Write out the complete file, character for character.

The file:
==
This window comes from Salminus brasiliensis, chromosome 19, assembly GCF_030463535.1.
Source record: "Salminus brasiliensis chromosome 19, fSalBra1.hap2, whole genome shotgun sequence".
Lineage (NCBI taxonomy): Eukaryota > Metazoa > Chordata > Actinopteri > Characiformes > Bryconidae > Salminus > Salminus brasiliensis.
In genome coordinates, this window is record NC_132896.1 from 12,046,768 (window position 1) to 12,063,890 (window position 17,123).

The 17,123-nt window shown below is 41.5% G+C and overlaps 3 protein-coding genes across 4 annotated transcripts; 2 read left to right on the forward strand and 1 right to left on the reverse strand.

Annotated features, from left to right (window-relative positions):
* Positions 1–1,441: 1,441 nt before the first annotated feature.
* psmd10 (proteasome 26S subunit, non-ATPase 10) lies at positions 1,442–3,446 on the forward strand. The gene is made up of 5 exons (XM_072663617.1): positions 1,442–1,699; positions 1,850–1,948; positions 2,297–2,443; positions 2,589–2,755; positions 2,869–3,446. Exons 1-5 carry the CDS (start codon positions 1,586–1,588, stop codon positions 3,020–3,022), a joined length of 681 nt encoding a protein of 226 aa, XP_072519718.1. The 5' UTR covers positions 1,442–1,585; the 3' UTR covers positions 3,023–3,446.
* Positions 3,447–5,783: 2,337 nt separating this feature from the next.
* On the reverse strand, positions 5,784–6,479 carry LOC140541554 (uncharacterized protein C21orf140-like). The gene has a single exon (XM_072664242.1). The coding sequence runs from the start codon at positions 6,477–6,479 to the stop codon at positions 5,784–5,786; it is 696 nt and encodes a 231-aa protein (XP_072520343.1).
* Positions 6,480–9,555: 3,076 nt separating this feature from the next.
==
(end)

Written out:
This window comes from Salminus brasiliensis, chromosome 19, assembly GCF_030463535.1.
Source record: "Salminus brasiliensis chromosome 19, fSalBra1.hap2, whole genome shotgun sequence".
Lineage (NCBI taxonomy): Eukaryota > Metazoa > Chordata > Actinopteri > Characiformes > Bryconidae > Salminus > Salminus brasiliensis.
In genome coordinates, this window is record NC_132896.1 from 12,046,768 (window position 1) to 12,063,890 (window position 17,123).

The 17,123-nt window shown below is 41.5% G+C and overlaps 3 protein-coding genes across 4 annotated transcripts; 2 read left to right on the forward strand and 1 right to left on the reverse strand.

Annotated features, from left to right (window-relative positions):
* Positions 1–1,441: 1,441 nt before the first annotated feature.
* psmd10 (proteasome 26S subunit, non-ATPase 10) lies at positions 1,442–3,446 on the forward strand. The gene is made up of 5 exons (XM_072663617.1): positions 1,442–1,699; positions 1,850–1,948; positions 2,297–2,443; positions 2,589–2,755; positions 2,869–3,446. Exons 1-5 carry the CDS (start codon positions 1,586–1,588, stop codon positions 3,020–3,022), a joined length of 681 nt encoding a protein of 226 aa, XP_072519718.1. The 5' UTR covers positions 1,442–1,585; the 3' UTR covers positions 3,023–3,446.
* Positions 3,447–5,783: 2,337 nt separating this feature from the next.
* On the reverse strand, positions 5,784–6,479 carry LOC140541554 (uncharacterized protein C21orf140-like). The gene has a single exon (XM_072664242.1). The coding sequence runs from the start codon at positions 6,477–6,479 to the stop codon at positions 5,784–5,786; it is 696 nt and encodes a 231-aa protein (XP_072520343.1).
* Positions 6,480–9,555: 3,076 nt separating this feature from the next.